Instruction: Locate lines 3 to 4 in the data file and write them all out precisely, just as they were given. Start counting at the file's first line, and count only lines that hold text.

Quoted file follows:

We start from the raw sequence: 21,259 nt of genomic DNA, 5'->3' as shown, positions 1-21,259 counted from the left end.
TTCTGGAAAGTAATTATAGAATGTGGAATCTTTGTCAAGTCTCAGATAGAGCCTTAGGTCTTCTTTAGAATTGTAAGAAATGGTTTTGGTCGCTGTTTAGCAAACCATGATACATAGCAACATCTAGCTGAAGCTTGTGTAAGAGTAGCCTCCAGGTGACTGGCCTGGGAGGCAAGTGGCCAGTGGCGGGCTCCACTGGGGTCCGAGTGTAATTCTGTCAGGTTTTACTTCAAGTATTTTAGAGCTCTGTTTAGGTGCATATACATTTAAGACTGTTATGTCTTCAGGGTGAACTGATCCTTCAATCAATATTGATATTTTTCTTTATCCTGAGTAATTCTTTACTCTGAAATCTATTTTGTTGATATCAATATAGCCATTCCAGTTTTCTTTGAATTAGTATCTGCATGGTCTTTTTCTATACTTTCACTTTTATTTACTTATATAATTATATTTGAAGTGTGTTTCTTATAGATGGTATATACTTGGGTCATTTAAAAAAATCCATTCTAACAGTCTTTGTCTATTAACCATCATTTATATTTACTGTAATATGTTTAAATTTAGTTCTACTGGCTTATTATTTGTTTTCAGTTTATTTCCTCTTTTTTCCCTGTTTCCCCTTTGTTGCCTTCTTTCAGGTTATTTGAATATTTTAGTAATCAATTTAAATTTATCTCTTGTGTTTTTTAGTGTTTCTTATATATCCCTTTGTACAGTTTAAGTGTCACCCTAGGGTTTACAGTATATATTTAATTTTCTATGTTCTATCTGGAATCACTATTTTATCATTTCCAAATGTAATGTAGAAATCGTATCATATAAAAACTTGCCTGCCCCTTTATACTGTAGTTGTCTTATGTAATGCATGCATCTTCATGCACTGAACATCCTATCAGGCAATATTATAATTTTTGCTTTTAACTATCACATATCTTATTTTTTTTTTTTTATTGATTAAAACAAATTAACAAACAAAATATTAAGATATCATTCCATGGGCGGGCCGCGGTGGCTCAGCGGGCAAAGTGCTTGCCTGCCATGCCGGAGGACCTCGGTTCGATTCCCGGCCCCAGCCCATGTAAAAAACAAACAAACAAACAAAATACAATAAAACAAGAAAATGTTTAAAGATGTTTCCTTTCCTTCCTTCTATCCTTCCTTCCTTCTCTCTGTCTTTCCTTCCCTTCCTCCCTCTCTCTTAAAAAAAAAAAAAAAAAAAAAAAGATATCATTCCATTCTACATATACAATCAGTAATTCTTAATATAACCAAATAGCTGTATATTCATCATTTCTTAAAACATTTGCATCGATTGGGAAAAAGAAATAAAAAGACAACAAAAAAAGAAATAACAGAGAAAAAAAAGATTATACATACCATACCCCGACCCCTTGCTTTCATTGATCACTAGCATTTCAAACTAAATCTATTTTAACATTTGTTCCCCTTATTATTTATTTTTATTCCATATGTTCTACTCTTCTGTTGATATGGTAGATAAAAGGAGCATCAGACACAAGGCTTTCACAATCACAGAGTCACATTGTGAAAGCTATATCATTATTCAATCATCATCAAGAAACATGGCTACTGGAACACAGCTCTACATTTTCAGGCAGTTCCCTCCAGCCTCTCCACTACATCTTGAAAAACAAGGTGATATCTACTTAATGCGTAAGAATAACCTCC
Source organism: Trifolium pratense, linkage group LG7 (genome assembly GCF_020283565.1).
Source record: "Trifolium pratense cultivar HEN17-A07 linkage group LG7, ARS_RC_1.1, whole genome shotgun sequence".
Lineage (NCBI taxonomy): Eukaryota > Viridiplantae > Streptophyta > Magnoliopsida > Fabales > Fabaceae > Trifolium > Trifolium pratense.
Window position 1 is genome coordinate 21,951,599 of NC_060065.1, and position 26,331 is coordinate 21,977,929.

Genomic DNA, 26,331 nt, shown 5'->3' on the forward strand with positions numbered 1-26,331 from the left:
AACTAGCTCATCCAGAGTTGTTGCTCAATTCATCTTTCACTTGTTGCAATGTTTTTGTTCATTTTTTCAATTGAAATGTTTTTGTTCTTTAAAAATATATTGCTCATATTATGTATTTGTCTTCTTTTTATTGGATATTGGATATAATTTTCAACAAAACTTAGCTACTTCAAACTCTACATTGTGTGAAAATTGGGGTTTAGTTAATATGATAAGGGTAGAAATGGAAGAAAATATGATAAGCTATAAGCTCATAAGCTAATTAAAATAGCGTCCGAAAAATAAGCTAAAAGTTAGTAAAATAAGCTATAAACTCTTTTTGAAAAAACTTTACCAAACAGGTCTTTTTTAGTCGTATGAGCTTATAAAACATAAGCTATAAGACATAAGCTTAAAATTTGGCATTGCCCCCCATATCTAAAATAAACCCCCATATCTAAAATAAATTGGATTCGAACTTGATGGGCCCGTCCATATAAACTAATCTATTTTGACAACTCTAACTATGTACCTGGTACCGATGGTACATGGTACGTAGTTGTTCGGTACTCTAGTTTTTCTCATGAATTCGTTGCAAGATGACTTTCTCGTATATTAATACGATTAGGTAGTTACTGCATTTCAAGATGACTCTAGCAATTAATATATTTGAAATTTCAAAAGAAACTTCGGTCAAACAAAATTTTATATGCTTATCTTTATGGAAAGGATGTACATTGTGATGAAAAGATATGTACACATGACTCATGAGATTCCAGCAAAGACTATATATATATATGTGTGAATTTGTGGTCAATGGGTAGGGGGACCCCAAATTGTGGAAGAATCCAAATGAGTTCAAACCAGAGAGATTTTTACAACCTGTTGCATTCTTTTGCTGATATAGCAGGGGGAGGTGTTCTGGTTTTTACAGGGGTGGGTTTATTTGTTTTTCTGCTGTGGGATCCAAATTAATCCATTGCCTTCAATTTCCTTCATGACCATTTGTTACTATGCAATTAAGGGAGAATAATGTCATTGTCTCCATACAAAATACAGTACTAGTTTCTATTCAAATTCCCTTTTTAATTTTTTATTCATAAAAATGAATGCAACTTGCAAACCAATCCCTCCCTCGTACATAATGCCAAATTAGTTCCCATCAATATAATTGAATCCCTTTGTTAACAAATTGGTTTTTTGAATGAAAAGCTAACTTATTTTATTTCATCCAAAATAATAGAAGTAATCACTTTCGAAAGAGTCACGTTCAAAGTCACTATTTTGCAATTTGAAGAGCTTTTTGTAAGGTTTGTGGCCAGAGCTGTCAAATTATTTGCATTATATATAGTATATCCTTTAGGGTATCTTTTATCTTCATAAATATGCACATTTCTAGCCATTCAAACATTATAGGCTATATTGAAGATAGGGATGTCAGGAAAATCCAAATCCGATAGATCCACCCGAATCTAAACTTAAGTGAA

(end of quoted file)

Source organism: Trifolium pratense, linkage group LG7 (genome assembly GCF_020283565.1).
Source record: "Trifolium pratense cultivar HEN17-A07 linkage group LG7, ARS_RC_1.1, whole genome shotgun sequence".